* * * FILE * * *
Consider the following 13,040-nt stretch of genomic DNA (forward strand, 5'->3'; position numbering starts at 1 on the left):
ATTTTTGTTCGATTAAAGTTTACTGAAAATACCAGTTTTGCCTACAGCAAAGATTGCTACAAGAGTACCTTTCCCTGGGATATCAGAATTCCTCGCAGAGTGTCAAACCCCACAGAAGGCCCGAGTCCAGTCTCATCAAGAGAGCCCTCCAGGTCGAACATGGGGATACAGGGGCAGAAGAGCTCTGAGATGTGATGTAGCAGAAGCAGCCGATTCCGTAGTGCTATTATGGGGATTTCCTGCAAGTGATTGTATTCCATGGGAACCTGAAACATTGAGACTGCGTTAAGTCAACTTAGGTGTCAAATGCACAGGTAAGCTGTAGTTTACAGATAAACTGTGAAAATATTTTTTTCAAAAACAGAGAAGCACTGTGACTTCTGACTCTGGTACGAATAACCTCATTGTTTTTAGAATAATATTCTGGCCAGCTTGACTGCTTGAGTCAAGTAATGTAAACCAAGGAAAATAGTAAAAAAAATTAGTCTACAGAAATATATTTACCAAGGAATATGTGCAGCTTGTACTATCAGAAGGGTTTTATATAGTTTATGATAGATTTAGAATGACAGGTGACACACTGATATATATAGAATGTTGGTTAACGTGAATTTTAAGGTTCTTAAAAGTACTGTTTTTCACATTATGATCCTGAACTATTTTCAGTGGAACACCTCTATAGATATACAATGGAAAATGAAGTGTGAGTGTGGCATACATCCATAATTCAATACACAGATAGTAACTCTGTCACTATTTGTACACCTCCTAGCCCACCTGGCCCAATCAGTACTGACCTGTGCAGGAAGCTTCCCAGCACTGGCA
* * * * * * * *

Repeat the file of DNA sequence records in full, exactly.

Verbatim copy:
Consider the following 13,040-nt stretch of genomic DNA (forward strand, 5'->3'; position numbering starts at 1 on the left):
ATTTTTGTTCGATTAAAGTTTACTGAAAATACCAGTTTTGCCTACAGCAAAGATTGCTACAAGAGTACCTTTCCCTGGGATATCAGAATTCCTCGCAGAGTGTCAAACCCCACAGAAGGCCCGAGTCCAGTCTCATCAAGAGAGCCCTCCAGGTCGAACATGGGGATACAGGGGCAGAAGAGCTCTGAGATGTGATGTAGCAGAAGCAGCCGATTCCGTAGTGCTATTATGGGGATTTCCTGCAAGTGATTGTATTCCATGGGAACCTGAAACATTGAGACTGCGTTAAGTCAACTTAGGTGTCAAATGCACAGGTAAGCTGTAGTTTACAGATAAACTGTGAAAATATTTTTTTCAAAAACAGAGAAGCACTGTGACTTCTGACTCTGGTACGAATAACCTCATTGTTTTTAGAATAATATTCTGGCCAGCTTGACTGCTTGAGTCAAGTAATGTAAACCAAGGAAAATAGTAAAAAAAATTAGTCTACAGAAATATATTTACCAAGGAATATGTGCAGCTTGTACTATCAGAAGGGTTTTATATAGTTTATGATAGATTTAGAATGACAGGTGACACACTGATATATATAGAATGTTGGTTAACGTGAATTTTAAGGTTCTTAAAAGTACTGTTTTTCACATTATGATCCTGAACTATTTTCAGTGGAACACCTCTATAGATATACAATGGAAAATGAAGTGTGAGTGTGGCATACATCCATAATTCAATACACAGATAGTAACTCTGTCACTATTTGTACACCTCCTAGCCCACCTGGCCCAATCAGTACTGACCTGTGCAGGAAGCTTCCCAGCACTGGCA